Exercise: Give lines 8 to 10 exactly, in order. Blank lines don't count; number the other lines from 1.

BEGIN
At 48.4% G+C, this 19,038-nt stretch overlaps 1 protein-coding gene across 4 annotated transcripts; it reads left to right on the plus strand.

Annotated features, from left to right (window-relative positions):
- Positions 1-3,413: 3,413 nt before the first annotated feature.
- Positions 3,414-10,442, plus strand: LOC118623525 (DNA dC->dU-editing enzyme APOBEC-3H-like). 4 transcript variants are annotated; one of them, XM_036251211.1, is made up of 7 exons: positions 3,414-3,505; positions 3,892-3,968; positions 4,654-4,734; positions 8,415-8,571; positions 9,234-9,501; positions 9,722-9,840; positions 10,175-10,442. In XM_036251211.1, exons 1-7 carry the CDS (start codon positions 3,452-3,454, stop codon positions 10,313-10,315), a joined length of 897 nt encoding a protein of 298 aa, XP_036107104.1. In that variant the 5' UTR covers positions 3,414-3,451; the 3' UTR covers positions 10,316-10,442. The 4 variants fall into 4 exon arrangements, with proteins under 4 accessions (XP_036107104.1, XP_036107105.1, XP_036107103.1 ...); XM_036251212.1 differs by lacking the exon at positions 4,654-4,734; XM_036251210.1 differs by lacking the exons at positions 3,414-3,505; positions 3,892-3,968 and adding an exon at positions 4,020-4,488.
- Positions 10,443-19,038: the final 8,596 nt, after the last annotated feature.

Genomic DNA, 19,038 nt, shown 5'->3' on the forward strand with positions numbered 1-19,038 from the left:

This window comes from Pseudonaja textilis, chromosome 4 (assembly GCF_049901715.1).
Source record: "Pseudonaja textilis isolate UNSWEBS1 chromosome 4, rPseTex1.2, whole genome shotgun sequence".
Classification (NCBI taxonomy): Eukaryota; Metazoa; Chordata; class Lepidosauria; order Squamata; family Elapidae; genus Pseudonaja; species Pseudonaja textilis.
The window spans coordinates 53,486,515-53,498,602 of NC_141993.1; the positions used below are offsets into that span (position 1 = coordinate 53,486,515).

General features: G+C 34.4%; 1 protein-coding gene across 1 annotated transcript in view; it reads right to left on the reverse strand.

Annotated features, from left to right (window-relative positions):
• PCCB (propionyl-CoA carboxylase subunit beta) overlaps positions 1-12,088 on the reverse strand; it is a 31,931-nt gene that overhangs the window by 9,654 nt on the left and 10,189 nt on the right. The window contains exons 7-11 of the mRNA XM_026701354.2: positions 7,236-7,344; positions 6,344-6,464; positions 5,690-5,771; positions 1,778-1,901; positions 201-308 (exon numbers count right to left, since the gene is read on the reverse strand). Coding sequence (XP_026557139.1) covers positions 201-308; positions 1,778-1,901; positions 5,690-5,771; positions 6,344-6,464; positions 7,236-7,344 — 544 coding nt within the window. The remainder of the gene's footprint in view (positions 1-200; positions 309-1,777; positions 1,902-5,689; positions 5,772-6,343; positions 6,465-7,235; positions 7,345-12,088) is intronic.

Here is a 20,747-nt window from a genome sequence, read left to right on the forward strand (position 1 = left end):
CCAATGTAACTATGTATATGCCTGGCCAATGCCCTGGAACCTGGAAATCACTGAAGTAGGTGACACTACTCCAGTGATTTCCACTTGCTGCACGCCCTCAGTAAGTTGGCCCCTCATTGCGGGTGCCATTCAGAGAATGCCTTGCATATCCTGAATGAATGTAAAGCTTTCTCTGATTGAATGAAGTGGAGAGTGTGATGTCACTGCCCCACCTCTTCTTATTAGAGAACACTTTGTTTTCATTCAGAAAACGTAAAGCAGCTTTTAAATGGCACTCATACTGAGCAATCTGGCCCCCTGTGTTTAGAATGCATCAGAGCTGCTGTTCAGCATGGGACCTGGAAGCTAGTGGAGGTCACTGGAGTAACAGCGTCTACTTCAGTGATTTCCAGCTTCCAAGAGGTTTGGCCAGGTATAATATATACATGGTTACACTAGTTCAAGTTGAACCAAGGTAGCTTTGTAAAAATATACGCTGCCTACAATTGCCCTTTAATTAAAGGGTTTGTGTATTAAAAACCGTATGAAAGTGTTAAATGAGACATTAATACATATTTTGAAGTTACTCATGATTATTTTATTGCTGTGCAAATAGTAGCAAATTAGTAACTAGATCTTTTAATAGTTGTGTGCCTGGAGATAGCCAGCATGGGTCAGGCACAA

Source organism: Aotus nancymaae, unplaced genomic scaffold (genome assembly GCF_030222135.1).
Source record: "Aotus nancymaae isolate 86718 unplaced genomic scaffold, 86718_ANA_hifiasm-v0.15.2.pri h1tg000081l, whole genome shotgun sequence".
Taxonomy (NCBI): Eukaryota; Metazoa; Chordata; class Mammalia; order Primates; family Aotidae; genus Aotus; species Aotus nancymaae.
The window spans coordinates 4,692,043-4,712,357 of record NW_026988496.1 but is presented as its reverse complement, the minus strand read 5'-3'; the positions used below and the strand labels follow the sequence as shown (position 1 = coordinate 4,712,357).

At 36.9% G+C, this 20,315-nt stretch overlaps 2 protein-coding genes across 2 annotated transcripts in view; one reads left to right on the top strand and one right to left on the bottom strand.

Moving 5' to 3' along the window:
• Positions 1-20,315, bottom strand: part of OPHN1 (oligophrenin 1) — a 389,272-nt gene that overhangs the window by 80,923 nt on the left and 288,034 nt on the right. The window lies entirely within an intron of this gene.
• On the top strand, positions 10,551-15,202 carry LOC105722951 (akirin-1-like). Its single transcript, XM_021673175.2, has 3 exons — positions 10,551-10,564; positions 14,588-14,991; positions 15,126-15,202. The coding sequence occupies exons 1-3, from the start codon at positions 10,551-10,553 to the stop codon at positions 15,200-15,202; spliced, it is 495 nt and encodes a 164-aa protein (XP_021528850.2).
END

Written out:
Source record: "Pseudonaja textilis isolate UNSWEBS1 chromosome 4, rPseTex1.2, whole genome shotgun sequence".
Classification (NCBI taxonomy): Eukaryota; Metazoa; Chordata; class Lepidosauria; order Squamata; family Elapidae; genus Pseudonaja; species Pseudonaja textilis.
The window spans coordinates 53,486,515-53,498,602 of NC_141993.1; the positions used below are offsets into that span (position 1 = coordinate 53,486,515).